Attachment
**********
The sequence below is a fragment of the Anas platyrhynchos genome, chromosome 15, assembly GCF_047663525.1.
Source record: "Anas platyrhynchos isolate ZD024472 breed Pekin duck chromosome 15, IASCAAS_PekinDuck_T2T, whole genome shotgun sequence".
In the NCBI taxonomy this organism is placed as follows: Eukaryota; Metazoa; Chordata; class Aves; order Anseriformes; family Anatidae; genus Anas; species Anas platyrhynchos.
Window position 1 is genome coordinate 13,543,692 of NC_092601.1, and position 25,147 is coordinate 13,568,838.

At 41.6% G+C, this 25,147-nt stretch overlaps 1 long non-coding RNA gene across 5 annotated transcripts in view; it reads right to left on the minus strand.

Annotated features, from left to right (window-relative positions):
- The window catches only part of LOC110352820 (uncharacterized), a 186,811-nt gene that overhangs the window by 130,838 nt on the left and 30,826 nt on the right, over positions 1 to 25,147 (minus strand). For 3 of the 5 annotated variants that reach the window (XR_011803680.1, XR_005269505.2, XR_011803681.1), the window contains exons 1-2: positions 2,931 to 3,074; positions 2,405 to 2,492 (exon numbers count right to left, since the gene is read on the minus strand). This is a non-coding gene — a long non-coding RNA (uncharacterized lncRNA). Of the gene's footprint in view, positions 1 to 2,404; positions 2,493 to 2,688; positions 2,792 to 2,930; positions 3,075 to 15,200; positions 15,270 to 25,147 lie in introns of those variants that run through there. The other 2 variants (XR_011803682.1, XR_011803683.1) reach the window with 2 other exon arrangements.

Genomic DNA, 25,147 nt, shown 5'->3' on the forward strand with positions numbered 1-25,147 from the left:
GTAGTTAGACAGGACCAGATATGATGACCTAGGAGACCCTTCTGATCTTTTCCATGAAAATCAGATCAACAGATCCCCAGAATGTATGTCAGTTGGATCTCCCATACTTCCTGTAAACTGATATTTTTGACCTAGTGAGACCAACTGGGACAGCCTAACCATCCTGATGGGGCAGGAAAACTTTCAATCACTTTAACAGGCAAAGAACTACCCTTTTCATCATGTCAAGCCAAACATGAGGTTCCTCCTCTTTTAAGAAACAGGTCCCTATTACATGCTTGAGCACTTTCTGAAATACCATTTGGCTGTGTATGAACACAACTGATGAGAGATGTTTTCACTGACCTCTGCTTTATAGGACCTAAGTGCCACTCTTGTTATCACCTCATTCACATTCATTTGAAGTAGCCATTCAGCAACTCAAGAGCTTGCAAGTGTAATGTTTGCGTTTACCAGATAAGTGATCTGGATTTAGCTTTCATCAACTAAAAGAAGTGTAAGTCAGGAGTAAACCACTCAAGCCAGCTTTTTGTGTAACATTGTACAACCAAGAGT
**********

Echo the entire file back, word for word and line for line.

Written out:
The sequence below is a fragment of the Anas platyrhynchos genome, chromosome 15, assembly GCF_047663525.1.
Source record: "Anas platyrhynchos isolate ZD024472 breed Pekin duck chromosome 15, IASCAAS_PekinDuck_T2T, whole genome shotgun sequence".
In the NCBI taxonomy this organism is placed as follows: Eukaryota; Metazoa; Chordata; class Aves; order Anseriformes; family Anatidae; genus Anas; species Anas platyrhynchos.
Window position 1 is genome coordinate 13,543,692 of NC_092601.1, and position 25,147 is coordinate 13,568,838.

At 41.6% G+C, this 25,147-nt stretch overlaps 1 long non-coding RNA gene across 5 annotated transcripts in view; it reads right to left on the minus strand.

Annotated features, from left to right (window-relative positions):
- The window catches only part of LOC110352820 (uncharacterized), a 186,811-nt gene that overhangs the window by 130,838 nt on the left and 30,826 nt on the right, over positions 1 to 25,147 (minus strand). For 3 of the 5 annotated variants that reach the window (XR_011803680.1, XR_005269505.2, XR_011803681.1), the window contains exons 1-2: positions 2,931 to 3,074; positions 2,405 to 2,492 (exon numbers count right to left, since the gene is read on the minus strand). This is a non-coding gene — a long non-coding RNA (uncharacterized lncRNA). Of the gene's footprint in view, positions 1 to 2,404; positions 2,493 to 2,688; positions 2,792 to 2,930; positions 3,075 to 15,200; positions 15,270 to 25,147 lie in introns of those variants that run through there. The other 2 variants (XR_011803682.1, XR_011803683.1) reach the window with 2 other exon arrangements.

Genomic DNA, 25,147 nt, shown 5'->3' on the forward strand with positions numbered 1-25,147 from the left:
GTAGTTAGACAGGACCAGATATGATGACCTAGGAGACCCTTCTGATCTTTTCCATGAAAATCAGATCAACAGATCCCCAGAATGTATGTCAGTTGGATCTCCCATACTTCCTGTAAACTGATATTTTTGACCTAGTGAGACCAACTGGGACAGCCTAACCATCCTGATGGGGCAGGAAAACTTTCAATCACTTTAACAGGCAAAGAACTACCCTTTTCATCATGTCAAGCCAAACATGAGGTTCCTCCTCTTTTAAGAAACAGGTCCCTATTACATGCTTGAGCACTTTCTGAAATACCATTTGGCTGTGTATGAACACAACTGATGAGAGATGTTTTCACTGACCTCTGCTTTATAGGACCTAAGTGCCACTCTTGTTATCACCTCATTCACATTCATTTGAAGTAGCCATTCAGCAACTCAAGAGCTTGCAAGTGTAATGTTTGCGTTTACCAGATAAGTGATCTGGATTTAGCTTTCATCAACTAAAAGAAGTGTAAGTCAGGAGTAAACCACTCAAGCCAGCTTTTTGTGTAACATTGTACAACCAAGAGT